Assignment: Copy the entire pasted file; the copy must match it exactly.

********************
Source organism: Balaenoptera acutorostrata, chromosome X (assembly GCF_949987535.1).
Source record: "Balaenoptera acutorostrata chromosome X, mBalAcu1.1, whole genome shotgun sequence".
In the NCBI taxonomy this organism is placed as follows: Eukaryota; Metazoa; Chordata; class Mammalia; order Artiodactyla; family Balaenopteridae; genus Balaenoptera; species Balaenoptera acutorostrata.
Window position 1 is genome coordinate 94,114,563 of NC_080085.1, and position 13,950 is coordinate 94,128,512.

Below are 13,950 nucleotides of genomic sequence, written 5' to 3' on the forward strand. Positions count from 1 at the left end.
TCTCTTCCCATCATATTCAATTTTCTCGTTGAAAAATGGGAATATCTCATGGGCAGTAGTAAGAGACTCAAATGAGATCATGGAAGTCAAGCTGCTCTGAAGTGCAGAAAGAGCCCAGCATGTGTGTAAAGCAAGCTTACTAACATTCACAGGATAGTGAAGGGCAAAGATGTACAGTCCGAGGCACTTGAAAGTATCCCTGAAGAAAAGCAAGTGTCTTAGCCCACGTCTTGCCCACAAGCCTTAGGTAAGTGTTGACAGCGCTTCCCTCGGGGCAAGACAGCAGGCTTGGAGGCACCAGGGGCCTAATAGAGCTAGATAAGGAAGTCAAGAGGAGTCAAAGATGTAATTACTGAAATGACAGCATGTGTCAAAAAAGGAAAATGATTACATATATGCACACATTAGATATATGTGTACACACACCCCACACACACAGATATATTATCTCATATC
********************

Source organism: Balaenoptera acutorostrata, chromosome X (assembly GCF_949987535.1).
Source record: "Balaenoptera acutorostrata chromosome X, mBalAcu1.1, whole genome shotgun sequence".
In the NCBI taxonomy this organism is placed as follows: Eukaryota; Metazoa; Chordata; class Mammalia; order Artiodactyla; family Balaenopteridae; genus Balaenoptera; species Balaenoptera acutorostrata.
Window position 1 is genome coordinate 94,114,563 of NC_080085.1, and position 13,950 is coordinate 94,128,512.

Below are 13,950 nucleotides of genomic sequence, written 5' to 3' on the forward strand. Positions count from 1 at the left end.
TCTCTTCCCATCATATTCAATTTTCTCGTTGAAAAATGGGAATATCTCATGGGCAGTAGTAAGAGACTCAAATGAGATCATGGAAGTCAAGCTGCTCTGAAGTGCAGAAAGAGCCCAGCATGTGTGTAAAGCAAGCTTACTAACATTCACAGGATAGTGAAGGGCAAAGATGTACAGTCCGAGGCACTTGAAAGTATCCCTGAAGAAAAGCAAGTGTCTTAGCCCACGTCTTGCCCACAAGCCTTAGGTAAGTGTTGACAGCGCTTCCCTCGGGGCAAGACAGCAGGCTTGGAGGCACCAGGGGCCTAATAGAGCTAGATAAGGAAGTCAAGAGGAGTCAAAGATGTAATTACTGAAATGACAGCATGTGTCAAAAAAGGAAAATGATTACATATATGCACACATTAGATATATGTGTACACACACCCCACACACACAGATATATTATCTCATATC